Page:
• Kari

Parenting is Hard

Parenting is hard. Like, hard. There is so much advice thrown at you when you're pregnant (I don't like the word expecting - it's not hopeful. It's like you're expecting to have a baby, but you're not sure) on what to bring to the hospital, what to buy for the baby, how to keep them alive in those first few months. But, what then? What comes after those first few months. I always found it strange how people would rush to open the door for me when I was pregnant with two free hands, but when I was carrying a newborn and a diaper bag with zero free hands - crickets. You're on your own now. One of my biggest comforts has always been the realization of how much do you really remember before the age of 5? There's a little grace period in there. A trial run, if you will. We joke with our oldest that he was our guinea pig, so we will pay for half his therapy. We may all end up needing it.

It's a strange scenario, if you think about it. We find a human who we think is cute and we do stuff with them. That relationship grows from someone we can tolerate to someone we cannot live without, so we marry them. We then have mini versions of ourselves. One has his personality, one has mine, and one we are not so sure about. And, while the love is instantaneous and unconditional the second we see the little person with a face like an angry raisin, we now have one more player in this game of life.

Adding that extra opinion, more interests, more activities, and more bathroom time to add to the bunch has it's challenges. It is apparent daily that these little love bundles of mine did not get to choose to live together like my man and I did. So, I try to think of that now when witnessing their interactions. I try to show more grace when I think of how I would feel if I had to make it work living with someone I did not choose to. Let's be honest. It can even be a challenge to live with the person you did choose sometimes. (Love you, handsome!) And, while they do have their disagreements, they do very well together. I am very thankful that despite the enormous age gap between my kiddos, they are very close and enjoy each other's company.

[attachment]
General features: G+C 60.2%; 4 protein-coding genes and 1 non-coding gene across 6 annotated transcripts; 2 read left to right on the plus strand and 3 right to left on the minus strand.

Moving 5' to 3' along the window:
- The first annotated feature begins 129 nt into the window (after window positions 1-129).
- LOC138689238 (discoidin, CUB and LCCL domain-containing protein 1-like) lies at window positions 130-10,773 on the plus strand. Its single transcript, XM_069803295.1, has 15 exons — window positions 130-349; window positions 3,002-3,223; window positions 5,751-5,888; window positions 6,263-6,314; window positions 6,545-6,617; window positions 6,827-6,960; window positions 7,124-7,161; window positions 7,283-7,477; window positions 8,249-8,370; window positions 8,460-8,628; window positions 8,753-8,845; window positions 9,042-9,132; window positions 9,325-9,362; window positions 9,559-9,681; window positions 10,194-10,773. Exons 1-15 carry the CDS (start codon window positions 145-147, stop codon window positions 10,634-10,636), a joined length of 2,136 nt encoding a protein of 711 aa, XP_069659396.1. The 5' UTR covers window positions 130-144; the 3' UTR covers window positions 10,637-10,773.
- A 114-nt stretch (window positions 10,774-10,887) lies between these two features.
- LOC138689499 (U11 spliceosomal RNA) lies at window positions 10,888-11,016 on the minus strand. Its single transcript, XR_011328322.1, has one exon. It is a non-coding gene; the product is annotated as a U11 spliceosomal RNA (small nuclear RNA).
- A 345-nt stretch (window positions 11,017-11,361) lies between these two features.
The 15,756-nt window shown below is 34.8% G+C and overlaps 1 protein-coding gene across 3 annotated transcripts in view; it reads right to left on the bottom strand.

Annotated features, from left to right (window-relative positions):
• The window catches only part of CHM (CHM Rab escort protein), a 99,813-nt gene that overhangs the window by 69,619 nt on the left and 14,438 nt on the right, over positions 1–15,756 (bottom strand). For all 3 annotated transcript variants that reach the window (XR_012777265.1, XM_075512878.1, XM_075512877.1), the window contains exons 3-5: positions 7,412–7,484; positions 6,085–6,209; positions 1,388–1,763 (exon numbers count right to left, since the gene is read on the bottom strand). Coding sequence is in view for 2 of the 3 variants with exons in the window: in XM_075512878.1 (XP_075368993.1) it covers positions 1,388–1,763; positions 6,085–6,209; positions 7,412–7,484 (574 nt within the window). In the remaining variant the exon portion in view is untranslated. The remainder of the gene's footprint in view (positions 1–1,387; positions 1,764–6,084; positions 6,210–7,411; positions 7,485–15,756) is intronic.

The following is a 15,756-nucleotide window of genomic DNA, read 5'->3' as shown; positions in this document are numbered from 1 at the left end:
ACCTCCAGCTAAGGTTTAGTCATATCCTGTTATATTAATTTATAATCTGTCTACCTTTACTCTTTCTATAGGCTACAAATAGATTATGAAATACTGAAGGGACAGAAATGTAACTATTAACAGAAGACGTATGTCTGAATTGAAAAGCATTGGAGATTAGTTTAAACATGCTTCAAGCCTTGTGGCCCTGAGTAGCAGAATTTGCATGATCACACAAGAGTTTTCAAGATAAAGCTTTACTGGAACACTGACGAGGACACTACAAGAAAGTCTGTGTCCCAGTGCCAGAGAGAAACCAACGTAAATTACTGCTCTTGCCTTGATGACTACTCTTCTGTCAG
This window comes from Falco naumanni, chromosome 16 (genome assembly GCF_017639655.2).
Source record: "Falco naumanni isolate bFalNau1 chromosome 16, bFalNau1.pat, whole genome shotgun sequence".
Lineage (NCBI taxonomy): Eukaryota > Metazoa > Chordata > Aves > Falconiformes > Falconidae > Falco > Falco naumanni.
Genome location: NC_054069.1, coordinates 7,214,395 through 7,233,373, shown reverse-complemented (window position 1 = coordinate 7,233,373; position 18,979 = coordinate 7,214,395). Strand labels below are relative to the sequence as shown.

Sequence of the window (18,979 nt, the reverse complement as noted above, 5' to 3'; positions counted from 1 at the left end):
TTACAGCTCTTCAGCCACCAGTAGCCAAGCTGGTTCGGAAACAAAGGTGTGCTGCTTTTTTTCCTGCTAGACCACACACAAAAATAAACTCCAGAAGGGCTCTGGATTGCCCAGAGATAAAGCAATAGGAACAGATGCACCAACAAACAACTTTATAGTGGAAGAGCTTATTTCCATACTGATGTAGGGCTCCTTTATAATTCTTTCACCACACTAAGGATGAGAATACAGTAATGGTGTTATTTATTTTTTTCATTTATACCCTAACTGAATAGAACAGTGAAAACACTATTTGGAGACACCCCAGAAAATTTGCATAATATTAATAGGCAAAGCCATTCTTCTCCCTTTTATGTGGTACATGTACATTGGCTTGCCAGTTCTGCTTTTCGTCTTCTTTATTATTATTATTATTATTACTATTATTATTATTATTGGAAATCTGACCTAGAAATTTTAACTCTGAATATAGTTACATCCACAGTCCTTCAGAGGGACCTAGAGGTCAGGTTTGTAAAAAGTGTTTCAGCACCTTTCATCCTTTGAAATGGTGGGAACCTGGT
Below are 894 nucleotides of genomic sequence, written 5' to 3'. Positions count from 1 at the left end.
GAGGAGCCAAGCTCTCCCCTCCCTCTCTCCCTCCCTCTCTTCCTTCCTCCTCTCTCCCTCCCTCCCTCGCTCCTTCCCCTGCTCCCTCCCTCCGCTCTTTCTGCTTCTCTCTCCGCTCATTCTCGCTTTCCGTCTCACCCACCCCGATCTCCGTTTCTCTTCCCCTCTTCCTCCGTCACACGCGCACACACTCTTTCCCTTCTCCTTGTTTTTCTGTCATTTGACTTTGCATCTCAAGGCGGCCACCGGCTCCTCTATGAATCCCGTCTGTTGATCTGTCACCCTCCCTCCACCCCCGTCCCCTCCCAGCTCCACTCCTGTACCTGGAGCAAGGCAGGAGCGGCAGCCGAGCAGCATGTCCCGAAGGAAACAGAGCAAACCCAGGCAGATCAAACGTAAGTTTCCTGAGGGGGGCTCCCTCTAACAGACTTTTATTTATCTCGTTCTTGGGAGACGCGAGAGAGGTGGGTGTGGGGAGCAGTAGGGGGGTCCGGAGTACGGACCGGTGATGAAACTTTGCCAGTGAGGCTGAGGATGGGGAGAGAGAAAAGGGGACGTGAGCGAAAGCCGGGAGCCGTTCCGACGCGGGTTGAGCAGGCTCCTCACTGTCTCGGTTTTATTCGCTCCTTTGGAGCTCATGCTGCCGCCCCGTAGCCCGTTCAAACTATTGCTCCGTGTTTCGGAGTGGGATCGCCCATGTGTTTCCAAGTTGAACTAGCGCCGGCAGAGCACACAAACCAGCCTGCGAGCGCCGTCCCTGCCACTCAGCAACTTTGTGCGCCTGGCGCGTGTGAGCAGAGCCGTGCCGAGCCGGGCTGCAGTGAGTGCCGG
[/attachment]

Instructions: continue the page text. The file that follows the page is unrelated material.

I've recently realized that my patience goes away quicker the more words I needed to use. I don't mind talking, but as a natural introvert, I don't love to use a ton of words. So, when I have to waste those words with repeating myself, my patience-o-meter goes down a few notches. For example "Don't slam the door", "Don't play on the stairs", "Chew with your mouth closed", "Did you brush your hair", "leave your sister alone", "Did you brush your teeth", "what is that smell" are said multiple times a day. I almost wonder if the kids have built up some sort of immunity to them and that's why they don't hear them anymore. Let me just say that consistency pays off. The benefit of having my kids so spread apart is knowing that the things we stuck to and repeated ourselves on have made for one pretty amazing fully grown human (18) and two amazing half grown humans (12 and 5).

Bryan and I have a few main rules that help us navigate through parenting together with our vastly different personalities.

1. We don't enforce a punishment until we have talked to each other. He is so very logical and I am a dreamer. I may see it as no video games tonight, and he's ready to ground them for two weeks. We find something we both agree on and deliver the news together.

2. We don't argue in front of them. Every now and then there will be the start of one and we need to say "We will talk about this later", but overall, we present a united front. Despite our differing opinions.

3. We help each other. We try to alternate on whose turn it is for baths, teeth brushing, homework doing, etc. But, sometimes there are nights where I have more projects going on or he had to work later. Parenting needs to always be at 100%, but it will not always be split 50/50. Sometimes one of us will have to step up more, and that's ok.

4. We apologize. Often. When I yell at one of them because my patience escaped me, I apologize. I do let them know if what I said was right, but that they mean too much to me for me to say it in that way. I am so very thankful that my kids get to have a Dad who also apologizes. Not only to them, but to me too. What a great example they have. The boys on what kind of father and husband to be, and Emmie for what to look for in a guy. I cannot wait for the day that they realize that not all men are created equal in this way.

So, through all of the stresses and sleepless nights wondering how much good I am doing, or if I am doing the right thing, I am so very thankful for these people. I love them more than they'll ever know and am endlessly thankful to be their Mama. My cup runneth over.